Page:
A few days ago, I talked a bit about invisible disability and the access issues that people seem to just not think about. Today I’ve been reading the Blogging Against Disablism Day posts at Diary of a Goldfish. Tokah has a post up at From Where I’m Sitting:“Universal Design… not!”. Her rant shouldn’t be revelatory, but it is.
Tokah parents a six month old girl, and has been unable to find childcare equipment that has been designed with wheelchair accessibility in mind. Change tables are an exercise in pain, highchairs are unusable, strollers are useless, and cots:
If the side is up, I can’t reach over it. If its down, it blocks me from getting close enough to reach into the crib.
I poked around the web a little. It returned few pages, mostly from the UK, talking about childcare assessments for parents with disabilities. Almost all of the equipment links I followed led to equipment for parents with sensory disabilities, like baby monitors for Deaf parents. did find this one off-the-shelf wheelchair babycarrier. Just one.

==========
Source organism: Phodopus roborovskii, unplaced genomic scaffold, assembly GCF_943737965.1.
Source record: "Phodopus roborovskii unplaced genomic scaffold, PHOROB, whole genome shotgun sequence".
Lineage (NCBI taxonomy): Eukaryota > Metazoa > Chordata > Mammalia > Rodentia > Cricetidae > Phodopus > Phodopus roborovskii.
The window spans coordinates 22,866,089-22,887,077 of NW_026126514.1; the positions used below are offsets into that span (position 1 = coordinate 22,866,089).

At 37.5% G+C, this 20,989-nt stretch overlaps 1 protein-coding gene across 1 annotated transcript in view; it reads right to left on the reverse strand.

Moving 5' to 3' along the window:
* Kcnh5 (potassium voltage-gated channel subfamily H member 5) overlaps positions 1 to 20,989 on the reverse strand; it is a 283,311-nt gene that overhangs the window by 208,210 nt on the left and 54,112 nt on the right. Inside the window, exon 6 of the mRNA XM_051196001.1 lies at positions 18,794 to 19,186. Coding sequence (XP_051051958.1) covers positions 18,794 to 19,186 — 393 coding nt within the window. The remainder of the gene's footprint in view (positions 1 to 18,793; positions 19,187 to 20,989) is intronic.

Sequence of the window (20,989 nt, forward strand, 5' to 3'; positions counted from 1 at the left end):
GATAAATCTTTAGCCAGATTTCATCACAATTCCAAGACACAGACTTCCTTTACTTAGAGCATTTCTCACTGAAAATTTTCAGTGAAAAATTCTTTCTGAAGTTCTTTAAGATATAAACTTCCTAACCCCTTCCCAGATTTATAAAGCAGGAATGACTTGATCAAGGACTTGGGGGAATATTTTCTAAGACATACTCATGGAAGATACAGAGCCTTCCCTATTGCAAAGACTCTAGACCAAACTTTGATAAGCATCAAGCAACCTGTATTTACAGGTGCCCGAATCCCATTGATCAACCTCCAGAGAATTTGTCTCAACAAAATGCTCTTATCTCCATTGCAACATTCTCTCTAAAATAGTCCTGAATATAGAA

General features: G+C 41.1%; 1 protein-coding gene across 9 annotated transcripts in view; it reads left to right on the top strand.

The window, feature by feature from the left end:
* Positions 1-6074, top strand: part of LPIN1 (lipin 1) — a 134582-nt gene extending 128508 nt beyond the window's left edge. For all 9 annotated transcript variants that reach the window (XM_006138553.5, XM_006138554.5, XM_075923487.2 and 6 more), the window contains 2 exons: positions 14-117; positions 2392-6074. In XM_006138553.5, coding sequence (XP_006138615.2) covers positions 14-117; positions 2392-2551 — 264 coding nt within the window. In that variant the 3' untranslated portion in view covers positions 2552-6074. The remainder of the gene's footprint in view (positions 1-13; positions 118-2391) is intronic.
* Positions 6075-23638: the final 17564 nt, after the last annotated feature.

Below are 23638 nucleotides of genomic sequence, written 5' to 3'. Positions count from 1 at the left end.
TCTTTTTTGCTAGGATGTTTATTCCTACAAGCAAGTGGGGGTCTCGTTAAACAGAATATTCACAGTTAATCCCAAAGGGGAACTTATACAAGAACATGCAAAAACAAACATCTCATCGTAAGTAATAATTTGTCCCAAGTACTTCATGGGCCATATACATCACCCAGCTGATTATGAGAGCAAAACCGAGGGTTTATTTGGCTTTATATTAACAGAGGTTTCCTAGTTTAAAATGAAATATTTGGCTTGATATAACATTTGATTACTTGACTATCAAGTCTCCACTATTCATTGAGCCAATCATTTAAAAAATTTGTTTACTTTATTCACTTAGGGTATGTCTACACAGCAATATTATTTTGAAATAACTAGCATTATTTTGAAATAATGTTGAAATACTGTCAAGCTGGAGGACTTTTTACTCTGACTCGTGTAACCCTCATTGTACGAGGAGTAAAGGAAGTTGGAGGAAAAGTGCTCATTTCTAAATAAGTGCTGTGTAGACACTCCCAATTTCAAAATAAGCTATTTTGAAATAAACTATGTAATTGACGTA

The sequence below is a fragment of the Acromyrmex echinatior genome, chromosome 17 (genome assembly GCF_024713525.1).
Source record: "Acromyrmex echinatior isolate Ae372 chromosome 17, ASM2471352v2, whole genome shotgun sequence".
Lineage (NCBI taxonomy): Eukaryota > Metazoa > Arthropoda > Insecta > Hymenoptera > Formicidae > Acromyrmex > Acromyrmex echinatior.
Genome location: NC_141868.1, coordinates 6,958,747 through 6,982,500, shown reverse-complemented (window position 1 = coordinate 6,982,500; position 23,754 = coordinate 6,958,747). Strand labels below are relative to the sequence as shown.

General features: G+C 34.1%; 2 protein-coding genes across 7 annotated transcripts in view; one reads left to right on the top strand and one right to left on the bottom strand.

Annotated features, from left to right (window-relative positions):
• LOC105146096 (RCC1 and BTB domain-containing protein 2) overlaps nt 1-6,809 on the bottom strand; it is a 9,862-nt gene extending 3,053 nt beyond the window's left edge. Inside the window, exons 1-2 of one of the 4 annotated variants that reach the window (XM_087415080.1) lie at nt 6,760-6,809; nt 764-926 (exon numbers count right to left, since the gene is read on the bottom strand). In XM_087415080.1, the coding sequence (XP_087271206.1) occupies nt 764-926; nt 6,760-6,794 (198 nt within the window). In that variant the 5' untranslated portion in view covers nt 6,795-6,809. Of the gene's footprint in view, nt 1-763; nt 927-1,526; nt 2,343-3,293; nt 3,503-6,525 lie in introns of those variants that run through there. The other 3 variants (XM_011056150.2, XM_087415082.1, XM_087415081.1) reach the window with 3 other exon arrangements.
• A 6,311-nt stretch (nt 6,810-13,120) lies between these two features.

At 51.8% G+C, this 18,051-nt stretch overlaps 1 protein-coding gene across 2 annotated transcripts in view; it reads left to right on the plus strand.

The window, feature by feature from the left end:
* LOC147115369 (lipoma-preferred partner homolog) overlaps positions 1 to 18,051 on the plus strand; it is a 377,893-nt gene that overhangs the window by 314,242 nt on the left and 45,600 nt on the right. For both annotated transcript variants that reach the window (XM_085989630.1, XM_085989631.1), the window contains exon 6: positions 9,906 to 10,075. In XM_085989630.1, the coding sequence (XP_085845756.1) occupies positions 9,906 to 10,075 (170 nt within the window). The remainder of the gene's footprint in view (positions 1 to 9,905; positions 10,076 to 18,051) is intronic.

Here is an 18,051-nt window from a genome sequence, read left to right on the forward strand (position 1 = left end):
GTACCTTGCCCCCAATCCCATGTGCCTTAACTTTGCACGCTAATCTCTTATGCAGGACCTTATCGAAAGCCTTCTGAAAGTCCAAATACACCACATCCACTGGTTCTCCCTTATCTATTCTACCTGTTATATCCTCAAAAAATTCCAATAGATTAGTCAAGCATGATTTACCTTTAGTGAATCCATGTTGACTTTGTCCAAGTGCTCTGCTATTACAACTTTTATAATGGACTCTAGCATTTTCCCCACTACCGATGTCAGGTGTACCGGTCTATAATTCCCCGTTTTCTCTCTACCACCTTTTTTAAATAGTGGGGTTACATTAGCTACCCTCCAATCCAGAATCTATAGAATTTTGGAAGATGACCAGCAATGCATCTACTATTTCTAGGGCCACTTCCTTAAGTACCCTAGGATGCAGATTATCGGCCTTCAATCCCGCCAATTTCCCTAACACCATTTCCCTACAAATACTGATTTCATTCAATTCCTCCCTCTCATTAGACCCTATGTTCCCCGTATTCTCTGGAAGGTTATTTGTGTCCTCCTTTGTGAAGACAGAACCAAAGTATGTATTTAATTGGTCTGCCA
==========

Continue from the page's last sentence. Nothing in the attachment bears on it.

It seems most parents are left to either try to adapt themselves to clunky, inaccessible equipment, or to get someone to custom-make items like this accessible cot. (How many adapted items meet written national safety standards, I wonder?)
This is a problem that should be trivially solvable. But it just hasn’t occurred to manufacturers that a person who uses a wheelchair might be a parent. Or that a parent might just be someone who uses a wheelchair. Or it has, but they can’t spin enough cash from it. Sheesh.